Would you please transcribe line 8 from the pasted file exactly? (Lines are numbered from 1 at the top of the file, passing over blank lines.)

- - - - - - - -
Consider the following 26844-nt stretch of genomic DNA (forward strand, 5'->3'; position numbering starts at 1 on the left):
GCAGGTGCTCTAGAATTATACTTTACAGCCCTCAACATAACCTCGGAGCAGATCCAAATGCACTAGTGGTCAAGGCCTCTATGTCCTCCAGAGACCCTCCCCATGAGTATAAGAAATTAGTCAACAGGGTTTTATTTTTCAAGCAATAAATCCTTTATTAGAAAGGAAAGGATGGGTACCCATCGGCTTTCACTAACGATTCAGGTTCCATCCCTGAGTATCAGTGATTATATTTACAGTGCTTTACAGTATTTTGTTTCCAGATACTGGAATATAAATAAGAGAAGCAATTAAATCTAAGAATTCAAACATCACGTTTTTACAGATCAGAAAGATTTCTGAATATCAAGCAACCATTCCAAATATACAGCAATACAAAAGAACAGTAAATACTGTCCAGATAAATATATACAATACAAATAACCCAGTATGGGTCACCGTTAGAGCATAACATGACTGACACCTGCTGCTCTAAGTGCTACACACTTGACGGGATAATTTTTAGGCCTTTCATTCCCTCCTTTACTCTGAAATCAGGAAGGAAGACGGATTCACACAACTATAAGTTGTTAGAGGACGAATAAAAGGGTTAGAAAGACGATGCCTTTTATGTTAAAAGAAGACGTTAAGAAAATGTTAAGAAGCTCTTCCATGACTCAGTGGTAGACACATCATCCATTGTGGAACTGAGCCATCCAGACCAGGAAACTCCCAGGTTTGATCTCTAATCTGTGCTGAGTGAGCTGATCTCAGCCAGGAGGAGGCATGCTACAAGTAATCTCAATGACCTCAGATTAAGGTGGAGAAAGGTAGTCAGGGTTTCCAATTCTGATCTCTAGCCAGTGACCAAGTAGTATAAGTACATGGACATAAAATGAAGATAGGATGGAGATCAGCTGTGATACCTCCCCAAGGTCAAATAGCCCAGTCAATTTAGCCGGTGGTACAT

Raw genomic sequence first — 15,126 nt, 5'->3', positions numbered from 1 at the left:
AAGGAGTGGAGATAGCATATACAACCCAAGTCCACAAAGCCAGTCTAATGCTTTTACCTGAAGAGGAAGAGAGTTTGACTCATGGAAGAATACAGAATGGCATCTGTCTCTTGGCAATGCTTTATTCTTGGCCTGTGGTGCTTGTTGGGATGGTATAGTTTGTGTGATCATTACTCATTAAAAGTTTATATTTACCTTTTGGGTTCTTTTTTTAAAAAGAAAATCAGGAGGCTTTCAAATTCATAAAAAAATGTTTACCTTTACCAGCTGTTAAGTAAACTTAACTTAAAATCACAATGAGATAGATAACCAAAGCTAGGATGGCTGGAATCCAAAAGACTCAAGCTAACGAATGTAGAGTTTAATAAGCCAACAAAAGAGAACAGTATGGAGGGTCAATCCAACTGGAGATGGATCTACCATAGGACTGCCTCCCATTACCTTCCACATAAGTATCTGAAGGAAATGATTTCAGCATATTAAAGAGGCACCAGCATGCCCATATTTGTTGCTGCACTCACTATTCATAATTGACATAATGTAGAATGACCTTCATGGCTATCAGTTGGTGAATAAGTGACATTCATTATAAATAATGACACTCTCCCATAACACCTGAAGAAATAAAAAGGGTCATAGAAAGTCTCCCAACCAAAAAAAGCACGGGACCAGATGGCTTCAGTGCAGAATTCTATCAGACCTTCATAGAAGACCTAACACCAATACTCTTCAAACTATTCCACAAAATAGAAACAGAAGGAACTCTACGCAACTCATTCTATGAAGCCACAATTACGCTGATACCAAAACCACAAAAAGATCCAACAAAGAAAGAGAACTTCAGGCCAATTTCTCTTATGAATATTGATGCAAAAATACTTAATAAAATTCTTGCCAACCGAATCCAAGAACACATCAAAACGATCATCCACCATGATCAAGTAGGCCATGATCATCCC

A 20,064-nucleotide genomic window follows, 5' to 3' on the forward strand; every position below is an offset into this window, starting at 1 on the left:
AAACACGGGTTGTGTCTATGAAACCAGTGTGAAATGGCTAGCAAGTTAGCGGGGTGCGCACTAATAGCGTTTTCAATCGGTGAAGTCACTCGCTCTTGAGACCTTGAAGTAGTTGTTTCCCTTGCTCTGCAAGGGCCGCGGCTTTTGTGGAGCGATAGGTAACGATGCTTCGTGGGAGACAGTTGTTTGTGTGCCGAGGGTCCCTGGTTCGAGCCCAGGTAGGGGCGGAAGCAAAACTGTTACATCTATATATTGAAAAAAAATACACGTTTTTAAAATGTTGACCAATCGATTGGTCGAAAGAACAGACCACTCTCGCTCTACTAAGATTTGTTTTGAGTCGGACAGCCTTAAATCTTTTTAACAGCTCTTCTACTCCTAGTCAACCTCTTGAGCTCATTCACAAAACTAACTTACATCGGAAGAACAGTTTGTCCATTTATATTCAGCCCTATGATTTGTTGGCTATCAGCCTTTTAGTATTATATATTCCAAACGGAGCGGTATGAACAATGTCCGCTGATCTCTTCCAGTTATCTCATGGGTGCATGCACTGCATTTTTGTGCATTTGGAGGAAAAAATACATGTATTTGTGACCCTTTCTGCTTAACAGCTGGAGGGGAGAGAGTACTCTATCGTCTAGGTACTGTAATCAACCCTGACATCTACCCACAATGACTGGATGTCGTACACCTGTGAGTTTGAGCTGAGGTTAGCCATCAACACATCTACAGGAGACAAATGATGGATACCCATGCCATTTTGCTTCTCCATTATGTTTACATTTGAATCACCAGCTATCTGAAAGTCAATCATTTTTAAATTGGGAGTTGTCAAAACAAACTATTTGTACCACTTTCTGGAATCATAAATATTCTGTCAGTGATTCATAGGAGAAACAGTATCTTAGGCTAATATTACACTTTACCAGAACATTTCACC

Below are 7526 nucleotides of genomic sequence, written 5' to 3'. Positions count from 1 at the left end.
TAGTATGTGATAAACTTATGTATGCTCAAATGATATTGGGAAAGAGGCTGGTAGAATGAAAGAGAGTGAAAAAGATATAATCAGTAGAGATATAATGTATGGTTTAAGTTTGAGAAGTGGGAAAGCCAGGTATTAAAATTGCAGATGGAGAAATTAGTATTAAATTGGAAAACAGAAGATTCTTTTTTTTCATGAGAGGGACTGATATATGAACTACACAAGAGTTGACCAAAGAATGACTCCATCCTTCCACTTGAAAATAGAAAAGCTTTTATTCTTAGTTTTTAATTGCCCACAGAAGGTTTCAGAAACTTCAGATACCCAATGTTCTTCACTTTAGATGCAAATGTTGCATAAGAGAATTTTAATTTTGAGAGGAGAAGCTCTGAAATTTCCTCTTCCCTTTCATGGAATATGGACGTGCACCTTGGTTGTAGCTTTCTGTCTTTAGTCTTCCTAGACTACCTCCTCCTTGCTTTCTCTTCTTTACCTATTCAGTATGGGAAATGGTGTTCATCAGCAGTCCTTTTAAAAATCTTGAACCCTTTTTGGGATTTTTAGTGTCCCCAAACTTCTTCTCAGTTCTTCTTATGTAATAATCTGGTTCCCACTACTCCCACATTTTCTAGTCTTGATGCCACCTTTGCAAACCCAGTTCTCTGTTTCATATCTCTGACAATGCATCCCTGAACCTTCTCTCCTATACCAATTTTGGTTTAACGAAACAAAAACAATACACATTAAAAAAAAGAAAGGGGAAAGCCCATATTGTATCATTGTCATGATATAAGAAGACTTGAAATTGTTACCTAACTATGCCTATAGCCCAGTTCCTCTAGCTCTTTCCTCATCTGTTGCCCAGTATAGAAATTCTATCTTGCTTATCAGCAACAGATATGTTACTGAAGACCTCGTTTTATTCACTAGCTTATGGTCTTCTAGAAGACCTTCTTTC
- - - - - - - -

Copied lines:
TAGTATGTGATAAACTTATGTATGCTCAAATGATATTGGGAAAGAGGCTGGTAGAATGAAAGAGAGTGAAAAAGATATAATCAGTAGAGATATAATGTATGGTTTAAGTTTGAGAAGTGGGAAAGCCAGGTATTAAAATTGCAGATGGAGAAATTAGTATTAAATTGGAAAACAGAAGATTCTTTTTTTTCATGAGAGGGACTGATATATGAACTACACAAGAGTTGACCAAAGAATGACTCCATCCTTCCACTTGAAAATAGAAAAGCTTTTATTCTTAGTTTTTAATTGCCCACAGAAGGTTTCAGAAACTTCAGATACCCAATGTTCTTCACTTTAGATGCAAATGTTGCATAAGAGAATTTTAATTTTGAGAGGAGAAGCTCTGAAATTTCCTCTTCCCTTTCATGGAATATGGACGTGCACCTTGGTTGTAGCTTTCTGTCTTTAGTCTTCCTAGACTACCTCCTCCTTGCTTTCTCTTCTTTACCTATTCAGTATGGGAAATGGTGTTCATCAGCAGTCCTTTTAAAAATCTTGAACCCTTTTTGGGATTTTTAGTGTCCCCAAACTTCTTCTCAGTTCTTCTTATGTAATAATCTGGTTCCCACTACTCCCACATTTTCTAGTCTTGATGCCACCTTTGCAAACCCAGTTCTCTGTTTCATATCTCTGACAATGCATCCCTGAACCTTCTCTCCTATACCAATTTTGGTTTAACGAAACAAAAACAATACACATTAAAAAAAAGAAAGGGGAAAGCCCATATTGTATCATTGTCATGATATAAGAAGACTTGAAATTGTTACCTAACTATGCCTATAGCCCAGTTCCTCTAGCTCTTTCCTCATCTGTTGCCCAGTATAGAAATTCTATCTTGCTTATCAGCAACAGATATGTTACTGAAGACCTCGTTTTATTCACTAGCTTATGGTCTTCTAGAAGACCTTCTTTC